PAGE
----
There is no sugarcoating it: a locally raised turkey will cost more money than the big birds at the grocery store. So why spend more on something you can get so cheaply?
The average grocery store turkey will likely cost around $1.27 per pound this year, according to the American Farm Bureau. The unbelievably cheap turkeys sold at big box grocery stores are often injected with a solution that includes water, salt, and other additives. This process, known as “enhancement” or “plumping,” is done to improve the flavor and juiciness of the meat, and to increase its weight, which can make the turkey appear larger. You may be paying much less per pound on these birds, but you’re paying for a lot of salt water.
The sticker price of a “cheaper” bird is reflective of an industrialized system where profits are prioritized over the quality and taste of product, health and happiness of the birds and the workers who raise them, and the future health of our ecosystems and communities. However, buying a locally raised bird is not feasible for everyone. If you can afford a local bird, go for it this year!
Buying a locally raised turkey can offer more transparency into the living conditions of the bird and farming practices of the farm that raised it. If you have questions, many local farmers are more than happy to talk with you about how the birds are raised, and why.
Turkeys that are able to forage in grass, eat bugs, and move around outdoors are generally smaller but are much more flavorful. Make the most of your bird and make a stock for soup with the carcass after the holiday.
Opting for a local bird also means that the farmers receive fair pay for their work. The average farmer only makes $0.17 for every $1.00 spent on the food they grew sold at a grocery store. Buying directly from a farmer means they will receive 100% of the profits they earned.
Buying a local Thanksgiving turkey is a choice that goes beyond a single meal, it’s a very simple, tangible way to support the small farms in your larger community.
Most local farms and retailers require customers to pre-order and place a deposit on their turkeys in advance, generally from September to early November. Browse the list below or contact a farm near you to reserve a local turkey for your Thanksgiving table.
Adirondack Harvest Member Farms Selling Turkey’s for the 2023 Holiday Season:
“Whole frozen turkeys, raised on pasture and processed humanely on our farm.”
“Our turkeys are not given antibiotics or growth hormones as they are naturally healthier and disease-free living on our chemical-free pasture instead of being condemned to the usual poultry confinement housing. Because our turkeys have constant access to the outdoors and their traditional diet of greens and insects, they are higher in essential omega-3 fatty acids and lower in saturated fat. We process our own turkeys on our farm ensuring the best quality that we can give to our customers.”
- Order: Online here
- Website: harmonyhillsfarmstead.com
- Email: firstname.lastname@example.org
- Phone: 518-483-7961
“These pastured beauties will be ready for pick-up the week of Thanksgiving! Your Turkey and giblets will be fresh upon pick-up – ready to prepare for your Harvest Celebration!”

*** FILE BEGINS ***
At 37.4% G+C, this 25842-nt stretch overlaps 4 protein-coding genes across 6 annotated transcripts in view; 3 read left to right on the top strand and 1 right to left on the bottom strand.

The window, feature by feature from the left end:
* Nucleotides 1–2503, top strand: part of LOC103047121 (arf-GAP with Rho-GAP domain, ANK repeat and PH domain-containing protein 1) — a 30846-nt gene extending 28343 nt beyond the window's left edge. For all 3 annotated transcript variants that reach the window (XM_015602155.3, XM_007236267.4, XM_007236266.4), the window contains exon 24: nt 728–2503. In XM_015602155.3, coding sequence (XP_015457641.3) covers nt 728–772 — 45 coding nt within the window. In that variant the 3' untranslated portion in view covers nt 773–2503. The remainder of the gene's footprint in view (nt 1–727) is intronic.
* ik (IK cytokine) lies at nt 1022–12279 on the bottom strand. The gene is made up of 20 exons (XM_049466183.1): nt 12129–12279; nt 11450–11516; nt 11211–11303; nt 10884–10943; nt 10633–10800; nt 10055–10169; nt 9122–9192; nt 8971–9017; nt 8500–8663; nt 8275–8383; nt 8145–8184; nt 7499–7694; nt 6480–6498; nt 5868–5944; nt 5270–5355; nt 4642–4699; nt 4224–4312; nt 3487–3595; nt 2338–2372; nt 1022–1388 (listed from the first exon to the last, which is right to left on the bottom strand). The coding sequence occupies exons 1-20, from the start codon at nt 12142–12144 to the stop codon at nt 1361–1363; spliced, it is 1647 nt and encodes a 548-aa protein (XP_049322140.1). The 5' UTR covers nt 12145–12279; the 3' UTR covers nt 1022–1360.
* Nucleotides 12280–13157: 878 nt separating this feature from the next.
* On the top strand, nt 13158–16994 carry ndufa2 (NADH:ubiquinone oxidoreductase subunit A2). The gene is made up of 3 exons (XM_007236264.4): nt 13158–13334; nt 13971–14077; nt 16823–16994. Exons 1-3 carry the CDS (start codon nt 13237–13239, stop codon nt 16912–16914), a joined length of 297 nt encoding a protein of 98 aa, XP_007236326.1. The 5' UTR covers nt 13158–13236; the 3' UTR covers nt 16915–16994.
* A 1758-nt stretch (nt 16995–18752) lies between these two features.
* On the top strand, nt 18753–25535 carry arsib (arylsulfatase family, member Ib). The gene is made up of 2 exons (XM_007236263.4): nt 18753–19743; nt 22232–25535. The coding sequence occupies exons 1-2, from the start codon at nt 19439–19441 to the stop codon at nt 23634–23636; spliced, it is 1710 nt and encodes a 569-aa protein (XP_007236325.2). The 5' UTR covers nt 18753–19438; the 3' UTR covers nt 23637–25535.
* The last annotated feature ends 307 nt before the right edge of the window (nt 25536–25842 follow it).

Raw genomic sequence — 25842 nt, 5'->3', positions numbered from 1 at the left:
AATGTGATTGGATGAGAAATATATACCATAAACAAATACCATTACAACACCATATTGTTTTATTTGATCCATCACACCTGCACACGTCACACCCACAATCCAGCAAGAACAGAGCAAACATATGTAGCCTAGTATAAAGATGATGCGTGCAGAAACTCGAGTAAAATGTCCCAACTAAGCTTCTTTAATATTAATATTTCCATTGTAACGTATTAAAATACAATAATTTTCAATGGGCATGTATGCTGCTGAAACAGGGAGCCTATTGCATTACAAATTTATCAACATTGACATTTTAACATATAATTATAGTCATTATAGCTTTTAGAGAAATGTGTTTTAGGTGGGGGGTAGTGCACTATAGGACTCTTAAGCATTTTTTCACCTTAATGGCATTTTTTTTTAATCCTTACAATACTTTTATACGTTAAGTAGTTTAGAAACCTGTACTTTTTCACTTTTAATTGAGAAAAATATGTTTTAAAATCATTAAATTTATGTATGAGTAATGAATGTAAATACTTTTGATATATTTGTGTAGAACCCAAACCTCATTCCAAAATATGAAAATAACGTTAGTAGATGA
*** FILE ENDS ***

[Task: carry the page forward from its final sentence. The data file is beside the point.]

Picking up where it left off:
- Order: Order online here
- Website: macechasmfarm.com
- Email: email@example.com
- Phone: 518-963-4169
“All naturally raised beef, chicken and turkeys. No growth hormones, pesticides or herbicides.”
- Order: Call (315) 323-1145
- Website: Facebook profile
- Email: firstname.lastname@example.org
- Phone: 315-323-1145 and 315-323-7011 (store)
“Woven Meadows raises free-range, pastured, organic-fed turkeys, perfectly timed for your Thanksgiving feast… by free-ranging turkeys receive more exercise, which seems to make for a denser meat which better retains moister while cooking, and overall is more flavorful…Like our chickens, we process our turkeys here on the farm… We aim to butcher on the Sunday before Thanksgiving, to allow pick-up of fresh turkeys for your holiday meals.”
- Order: Through Farmhouse Pantry, call 518-293-5174
- Website: wovenmeadows.com
- Email: email@example.com
- Phone: 518-293-5174
Other Local Farms Offering Holiday Turkeys:
“Pasture-raised turkeys from on our diversified small family farm in Saranac, NY.”
- Order: Email Emily at firstname.lastname@example.org
- Website: Facebook page
- Email: email@example.com
- Phone: 518-293-7297
“Our Pasture Raised Turkeys are raised on pasture with daily moves by our friends at Wrong Direction Farm in Canajoharie, NY. They live their life as a turkey should, pecking the ground for grass and grubs and chasing grasshoppers. And they are juicy and flavorful! For more information on how Wrong Direction Farm raises their turkeys check out this video. A note about Organic. Wrong Direction Turkeys will not be labeled as organic in 2023. Dave let us know a few weeks ago that his processor lost their organic certification due to some paperwork issues. Wrong Direction Farm is still certified organic, the turkeys are certified organic, but the frozen, processed bird cannot be called organic since the processor is not certified.”
Other Adirondack Harvest Members Selling Turkeys from the Region:
- Fred the Butcher, Halfmoon, NY (NY Raised)
Green Goddess, Lake Placid, NY (From Kate Mountain Farm in Vermontville and Harmony Hills Farmstead in Malone)
- Essex Food Hub, Essex, NY (From Hepatica Farm in Greenwich, NY)
North Country Co-Op, Plattsburgh, NY (VT Raised)
- Potsdam Co-Op, Potsdam, NY (VT Raised at Stonewood Farm)
Ticonderoga Natural Foods Co-Op, Ticonderoga, NY (VT Raised at Stonewood Farm or Misty Knoll Farm)